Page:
You may have been contacted by a mediator - or your spouse, partner or ex-partner may have asked you to try mediation. It’s important you both understand what mediation is and how it could help your situation. Below are some of the basics to help you understand what mediation is, and how it works.
If you are separating or divorcing, family mediation helps you sort out issues – without involving big legal fees or going through a long drawn-out court battle. Professional family mediators help you work out what happens after you split up.
They won’t try to get you and your ex-partner back together. They can also help when you’ve been separated a while and need to sort something out. A mediator will listen to you and your ex-partner explain your concerns and views to each other and will help you both to reach an agreement.
Mediation works by helping people find practical solutions that feel fair. Some people who can’t afford mediation can get it for free through the ‘Legal Aid’ scheme.
(If you are eligible for legal aid, you may be able to get the cost of mediation funded. You can check eligibility here. (Note: to access the calculator you will need to select the ‘yes’ option when it asks if mediation has started otherwise it will redirect you to a mediator search engine). Alternatively you can contact National Family Mediation who will also be able to assess you)
Family Mediators are trained to work with people whose relationships have broken down. They come from professional backgrounds, such as law and healthcare. Mediators find solutions that both of you can agree on. A mediator will ask questions to understand your situation. Unlike going to court, you stay in control. No-one can make you do anything against your wishes. Discussions are confidential.
Children have the right to a relationship with both parents (as long as it is safe) and their needs are most important. Katie is trained to include children in discussions but only if you, your ex-partner and the child agree.
The first step is to attend a meeting with the mediator so you can find out more about mediation and if it’s right for you. This is generally called a ‘Mediation Information & Assessment Meeting’ (MIAM) or ‘first meeting’. You can go with your ex-partner, or you can see the mediator separately if you prefer. The mediator is also trained to help you find other help and support services if you need them.
Mediation is often most effective when it takes place at an early stage, before the issues become big problems. It’s best to contact a mediator as soon as you and your ex-partner have come to terms with the separation and need help sorting out arrangements.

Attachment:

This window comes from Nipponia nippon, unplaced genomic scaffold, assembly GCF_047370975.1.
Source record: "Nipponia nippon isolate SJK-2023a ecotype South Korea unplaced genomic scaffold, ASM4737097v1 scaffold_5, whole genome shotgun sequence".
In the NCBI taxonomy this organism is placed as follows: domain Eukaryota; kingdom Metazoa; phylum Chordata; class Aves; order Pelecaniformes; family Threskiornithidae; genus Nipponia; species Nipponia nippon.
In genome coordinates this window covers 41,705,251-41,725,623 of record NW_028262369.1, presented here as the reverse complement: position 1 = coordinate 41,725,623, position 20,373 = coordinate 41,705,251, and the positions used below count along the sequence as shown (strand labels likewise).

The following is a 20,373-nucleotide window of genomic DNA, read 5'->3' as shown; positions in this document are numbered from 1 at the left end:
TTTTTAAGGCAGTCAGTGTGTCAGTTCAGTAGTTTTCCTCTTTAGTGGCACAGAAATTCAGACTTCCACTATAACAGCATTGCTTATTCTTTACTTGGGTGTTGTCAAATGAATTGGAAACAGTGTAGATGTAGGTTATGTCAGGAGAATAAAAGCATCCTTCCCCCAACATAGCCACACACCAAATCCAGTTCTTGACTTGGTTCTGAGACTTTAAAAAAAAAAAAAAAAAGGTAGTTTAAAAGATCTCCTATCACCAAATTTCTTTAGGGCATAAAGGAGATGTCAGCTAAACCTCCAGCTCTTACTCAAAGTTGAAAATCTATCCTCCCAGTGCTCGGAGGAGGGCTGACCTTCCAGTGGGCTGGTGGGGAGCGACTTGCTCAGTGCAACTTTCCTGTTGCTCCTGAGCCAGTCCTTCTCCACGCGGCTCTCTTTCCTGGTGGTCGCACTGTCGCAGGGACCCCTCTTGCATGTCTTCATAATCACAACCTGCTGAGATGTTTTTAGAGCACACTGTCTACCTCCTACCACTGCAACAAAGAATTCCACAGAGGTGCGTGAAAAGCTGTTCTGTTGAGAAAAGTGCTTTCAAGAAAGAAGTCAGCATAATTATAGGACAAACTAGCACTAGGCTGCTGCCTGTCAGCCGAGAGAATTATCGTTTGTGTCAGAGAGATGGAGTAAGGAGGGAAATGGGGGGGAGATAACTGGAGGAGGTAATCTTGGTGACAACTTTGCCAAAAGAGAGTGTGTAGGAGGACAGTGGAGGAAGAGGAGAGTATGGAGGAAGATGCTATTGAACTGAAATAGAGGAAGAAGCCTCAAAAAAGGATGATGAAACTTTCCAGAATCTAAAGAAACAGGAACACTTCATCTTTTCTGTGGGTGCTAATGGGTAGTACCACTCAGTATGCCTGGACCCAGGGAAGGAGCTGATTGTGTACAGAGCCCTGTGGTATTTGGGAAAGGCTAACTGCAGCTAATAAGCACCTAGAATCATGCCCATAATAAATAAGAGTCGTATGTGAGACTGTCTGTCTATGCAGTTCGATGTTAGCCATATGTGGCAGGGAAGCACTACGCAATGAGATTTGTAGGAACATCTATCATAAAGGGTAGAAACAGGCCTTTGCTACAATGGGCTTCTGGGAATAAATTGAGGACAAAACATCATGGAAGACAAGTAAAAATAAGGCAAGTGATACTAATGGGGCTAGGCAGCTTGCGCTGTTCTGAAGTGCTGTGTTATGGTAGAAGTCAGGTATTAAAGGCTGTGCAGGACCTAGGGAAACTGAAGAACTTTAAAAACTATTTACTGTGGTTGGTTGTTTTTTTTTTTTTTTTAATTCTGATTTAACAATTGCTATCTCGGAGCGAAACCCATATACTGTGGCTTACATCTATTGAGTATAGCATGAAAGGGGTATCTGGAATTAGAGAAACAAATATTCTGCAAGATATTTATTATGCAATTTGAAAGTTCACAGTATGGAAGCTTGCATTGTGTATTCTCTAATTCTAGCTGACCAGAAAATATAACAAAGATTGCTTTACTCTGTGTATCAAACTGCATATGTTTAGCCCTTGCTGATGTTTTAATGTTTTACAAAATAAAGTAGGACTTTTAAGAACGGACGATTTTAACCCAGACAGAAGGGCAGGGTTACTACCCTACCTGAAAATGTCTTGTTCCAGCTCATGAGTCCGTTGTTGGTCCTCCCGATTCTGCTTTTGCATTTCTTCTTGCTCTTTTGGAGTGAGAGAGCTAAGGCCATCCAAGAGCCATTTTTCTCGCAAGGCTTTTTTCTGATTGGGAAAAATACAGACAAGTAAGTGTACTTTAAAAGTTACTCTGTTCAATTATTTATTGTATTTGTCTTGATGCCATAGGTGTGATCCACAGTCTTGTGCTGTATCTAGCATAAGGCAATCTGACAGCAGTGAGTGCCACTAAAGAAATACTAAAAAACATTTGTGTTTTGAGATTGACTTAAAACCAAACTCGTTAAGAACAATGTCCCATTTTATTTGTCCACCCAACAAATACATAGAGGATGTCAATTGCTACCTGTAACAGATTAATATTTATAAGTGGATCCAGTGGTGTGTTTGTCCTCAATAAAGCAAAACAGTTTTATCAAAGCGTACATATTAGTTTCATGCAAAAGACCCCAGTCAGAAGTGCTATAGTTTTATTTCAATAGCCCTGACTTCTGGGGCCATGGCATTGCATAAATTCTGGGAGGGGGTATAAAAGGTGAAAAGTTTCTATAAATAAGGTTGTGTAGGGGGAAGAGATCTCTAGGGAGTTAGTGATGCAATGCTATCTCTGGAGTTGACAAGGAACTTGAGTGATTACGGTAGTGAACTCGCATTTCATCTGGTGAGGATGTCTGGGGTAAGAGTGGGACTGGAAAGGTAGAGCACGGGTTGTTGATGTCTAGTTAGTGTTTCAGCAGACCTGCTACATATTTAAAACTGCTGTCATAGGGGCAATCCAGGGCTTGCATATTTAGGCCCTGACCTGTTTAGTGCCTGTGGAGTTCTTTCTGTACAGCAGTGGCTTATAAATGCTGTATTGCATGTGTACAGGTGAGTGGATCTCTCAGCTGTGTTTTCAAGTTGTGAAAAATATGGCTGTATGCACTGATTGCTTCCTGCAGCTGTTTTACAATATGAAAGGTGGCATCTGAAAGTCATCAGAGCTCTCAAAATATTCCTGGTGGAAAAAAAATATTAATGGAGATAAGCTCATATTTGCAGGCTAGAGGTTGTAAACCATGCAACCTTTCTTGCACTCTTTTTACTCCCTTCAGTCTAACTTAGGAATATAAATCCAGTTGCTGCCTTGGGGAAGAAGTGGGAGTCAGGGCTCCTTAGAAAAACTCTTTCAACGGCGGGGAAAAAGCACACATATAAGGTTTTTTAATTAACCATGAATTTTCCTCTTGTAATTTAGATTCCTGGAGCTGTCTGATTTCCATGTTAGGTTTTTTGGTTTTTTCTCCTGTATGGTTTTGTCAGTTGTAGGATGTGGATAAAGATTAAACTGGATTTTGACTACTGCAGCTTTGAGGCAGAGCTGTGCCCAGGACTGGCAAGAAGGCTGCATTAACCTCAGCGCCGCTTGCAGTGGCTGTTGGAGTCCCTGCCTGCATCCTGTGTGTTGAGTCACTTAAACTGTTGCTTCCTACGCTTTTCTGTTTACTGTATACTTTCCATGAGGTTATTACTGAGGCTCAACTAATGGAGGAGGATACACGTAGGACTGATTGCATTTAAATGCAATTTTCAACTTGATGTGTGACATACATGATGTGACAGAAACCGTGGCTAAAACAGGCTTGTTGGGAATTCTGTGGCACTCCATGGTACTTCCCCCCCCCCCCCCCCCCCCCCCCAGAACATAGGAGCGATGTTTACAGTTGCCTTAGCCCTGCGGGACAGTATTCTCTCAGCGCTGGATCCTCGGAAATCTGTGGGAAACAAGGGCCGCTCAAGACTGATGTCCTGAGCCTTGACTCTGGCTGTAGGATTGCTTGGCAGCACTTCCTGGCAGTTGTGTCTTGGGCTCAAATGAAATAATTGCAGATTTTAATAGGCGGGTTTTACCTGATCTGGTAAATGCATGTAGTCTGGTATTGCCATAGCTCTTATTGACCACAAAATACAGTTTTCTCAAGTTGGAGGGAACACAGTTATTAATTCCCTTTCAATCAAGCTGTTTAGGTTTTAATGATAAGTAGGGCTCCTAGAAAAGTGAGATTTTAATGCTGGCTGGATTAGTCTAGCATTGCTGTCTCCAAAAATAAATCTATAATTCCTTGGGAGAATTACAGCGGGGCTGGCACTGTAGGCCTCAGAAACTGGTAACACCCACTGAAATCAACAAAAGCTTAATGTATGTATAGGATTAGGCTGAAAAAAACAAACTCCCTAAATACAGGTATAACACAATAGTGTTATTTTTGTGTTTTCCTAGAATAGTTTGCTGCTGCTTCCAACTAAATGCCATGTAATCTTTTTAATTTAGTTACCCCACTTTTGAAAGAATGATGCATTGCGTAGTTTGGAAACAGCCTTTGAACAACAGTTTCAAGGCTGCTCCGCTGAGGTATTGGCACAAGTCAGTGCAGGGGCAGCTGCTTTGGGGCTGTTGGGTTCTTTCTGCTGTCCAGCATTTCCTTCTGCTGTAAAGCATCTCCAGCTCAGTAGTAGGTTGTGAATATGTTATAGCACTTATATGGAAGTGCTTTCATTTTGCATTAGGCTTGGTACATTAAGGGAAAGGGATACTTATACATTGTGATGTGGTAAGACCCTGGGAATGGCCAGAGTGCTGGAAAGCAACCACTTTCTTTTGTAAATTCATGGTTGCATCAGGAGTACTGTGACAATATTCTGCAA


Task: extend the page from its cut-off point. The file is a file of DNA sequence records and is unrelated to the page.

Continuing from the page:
If you’ve been invited to a MIAM, you’re expected to go - unless you’re exempt. If you don’t attend, the mediator can sign a document allowing the other party to apply for a court order about your child arrangements.
You don’t need to see a solicitor first but if you do they should tell you about mediation. Even if you’ve been separated for a while or if your case has already gone to court, mediation can help to resolve any issues you may still have. The Law says that you must consider whether mediation can help you before you can take a case to court. This means you need to go to a MIAM unless special circumstances apply, like if your situation involves domestic violence or abuse.
See also this short film ‘What is family mediation’ from the Family Mediation Council: www.familymediationcouncil.org.uk/family-mediation/
Child Inclusive Mediation (CIM) provides opportunities for children and young people to have their voices heard directly during the process of mediation, to help them feel respected and listened to and, at their request, to assist parents or carers to receive, understand and take account of the child's messages regarding decisions and arrangements for the child to be made by their parents.
Jolly Mediation offers Child Inclusive Mediation with a fully-qualified CIM accredited mediator and will be discussed at your MIAM.
We are able to facilitate MIAMs, joint and shuttle mediation virtually by WhatsApp video and FaceTime (MIAMs) or Zoom (joint/shuttle mediation).